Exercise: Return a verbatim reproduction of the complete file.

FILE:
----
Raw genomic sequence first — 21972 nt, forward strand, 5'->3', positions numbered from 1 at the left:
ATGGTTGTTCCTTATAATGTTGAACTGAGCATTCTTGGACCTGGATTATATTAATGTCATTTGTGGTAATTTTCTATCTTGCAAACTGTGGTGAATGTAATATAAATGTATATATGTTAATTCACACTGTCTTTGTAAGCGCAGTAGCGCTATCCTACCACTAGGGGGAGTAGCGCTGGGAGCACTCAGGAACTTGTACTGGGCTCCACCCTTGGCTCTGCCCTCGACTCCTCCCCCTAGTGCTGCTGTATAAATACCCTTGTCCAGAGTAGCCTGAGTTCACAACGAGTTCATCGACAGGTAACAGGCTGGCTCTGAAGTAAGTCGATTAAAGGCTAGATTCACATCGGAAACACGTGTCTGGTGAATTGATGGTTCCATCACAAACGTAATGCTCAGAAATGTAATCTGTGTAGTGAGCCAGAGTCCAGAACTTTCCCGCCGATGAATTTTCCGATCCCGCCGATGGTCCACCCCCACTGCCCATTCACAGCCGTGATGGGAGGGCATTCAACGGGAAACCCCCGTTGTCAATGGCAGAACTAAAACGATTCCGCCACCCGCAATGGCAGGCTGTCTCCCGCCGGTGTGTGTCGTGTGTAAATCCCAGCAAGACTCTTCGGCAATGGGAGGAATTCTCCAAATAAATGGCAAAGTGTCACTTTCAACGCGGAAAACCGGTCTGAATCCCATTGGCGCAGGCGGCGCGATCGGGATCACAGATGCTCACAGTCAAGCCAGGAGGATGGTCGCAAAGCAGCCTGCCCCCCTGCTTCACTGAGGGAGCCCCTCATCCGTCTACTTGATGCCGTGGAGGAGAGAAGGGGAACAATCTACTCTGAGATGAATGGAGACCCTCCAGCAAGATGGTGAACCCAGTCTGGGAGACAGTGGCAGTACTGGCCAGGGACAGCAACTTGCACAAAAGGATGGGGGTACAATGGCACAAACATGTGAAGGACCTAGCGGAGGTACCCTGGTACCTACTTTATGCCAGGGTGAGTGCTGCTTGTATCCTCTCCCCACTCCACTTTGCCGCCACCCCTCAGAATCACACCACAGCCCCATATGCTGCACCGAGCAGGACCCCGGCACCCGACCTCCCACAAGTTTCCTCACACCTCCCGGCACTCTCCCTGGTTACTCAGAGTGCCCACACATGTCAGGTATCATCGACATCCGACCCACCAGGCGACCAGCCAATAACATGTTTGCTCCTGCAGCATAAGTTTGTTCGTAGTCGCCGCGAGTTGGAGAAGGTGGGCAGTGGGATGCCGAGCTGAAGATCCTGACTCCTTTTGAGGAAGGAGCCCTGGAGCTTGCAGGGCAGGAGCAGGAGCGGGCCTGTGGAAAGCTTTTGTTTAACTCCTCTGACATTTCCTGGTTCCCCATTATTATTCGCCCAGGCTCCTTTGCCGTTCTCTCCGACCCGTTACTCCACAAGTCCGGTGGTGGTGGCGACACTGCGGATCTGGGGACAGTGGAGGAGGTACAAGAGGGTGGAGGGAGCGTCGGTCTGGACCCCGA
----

Raw genomic sequence first — 21972 nt, forward strand, 5'->3', positions numbered from 1 at the left:
ATGGTTGTTCCTTATAATGTTGAACTGAGCATTCTTGGACCTGGATTATATTAATGTCATTTGTGGTAATTTTCTATCTTGCAAACTGTGGTGAATGTAATATAAATGTATATATGTTAATTCACACTGTCTTTGTAAGCGCAGTAGCGCTATCCTACCACTAGGGGGAGTAGCGCTGGGAGCACTCAGGAACTTGTACTGGGCTCCACCCTTGGCTCTGCCCTCGACTCCTCCCCCTAGTGCTGCTGTATAAATACCCTTGTCCAGAGTAGCCTGAGTTCACAACGAGTTCATCGACAGGTAACAGGCTGGCTCTGAAGTAAGTCGATTAAAGGCTAGATTCACATCGGAAACACGTGTCTGGTGAATTGATGGTTCCATCACAAACGTAATGCTCAGAAATGTAATCTGTGTAGTGAGCCAGAGTCCAGAACTTTCCCGCCGATGAATTTTCCGATCCCGCCGATGGTCCACCCCCACTGCCCATTCACAGCCGTGATGGGAGGGCATTCAACGGGAAACCCCCGTTGTCAATGGCAGAACTAAAACGATTCCGCCACCCGCAATGGCAGGCTGTCTCCCGCCGGTGTGTGTCGTGTGTAAATCCCAGCAAGACTCTTCGGCAATGGGAGGAATTCTCCAAATAAATGGCAAAGTGTCACTTTCAACGCGGAAAACCGGTCTGAATCCCATTGGCGCAGGCGGCGCGATCGGGATCACAGATGCTCACAGTCAAGCCAGGAGGATGGTCGCAAAGCAGCCTGCCCCCCTGCTTCACTGAGGGAGCCCCTCATCCGTCTACTTGATGCCGTGGAGGAGAGAAGGGGAACAATCTACTCTGAGATGAATGGAGACCCTCCAGCAAGATGGTGAACCCAGTCTGGGAGACAGTGGCAGTACTGGCCAGGGACAGCAACTTGCACAAAAGGATGGGGGTACAATGGCACAAACATGTGAAGGACCTAGCGGAGGTACCCTGGTACCTACTTTATGCCAGGGTGAGTGCTGCTTGTATCCTCTCCCCACTCCACTTTGCCGCCACCCCTCAGAATCACACCACAGCCCCATATGCTGCACCGAGCAGGACCCCGGCACCCGACCTCCCACAAGTTTCCTCACACCTCCCGGCACTCTCCCTGGTTACTCAGAGTGCCCACACATGTCAGGTATCATCGACATCCGACCCACCAGGCGACCAGCCAATAACATGTTTGCTCCTGCAGCATAAGTTTGTTCGTAGTCGCCGCGAGTTGGAGAAGGTGGGCAGTGGGATGCCGAGCTGAAGATCCTGACTCCTTTTGAGGAAGGAGCCCTGGAGCTTGCAGGGCAGGAGCAGGAGCGGGCCTGTGGAAAGCTTTTGTTTAACTCCTCTGACATTTCCTGGTTCCCCATTATTATTCGCCCAGGCTCCTTTGCCGTTCTCTCCGACCCGTTACTCCACAAGTCCGGTGGTGGTGGCGACACTGCGGATCTGGGGACAGTGGAGGAGGTACAAGAGGGTGGAGGGAGCGTCGGTCTGGACCCCGA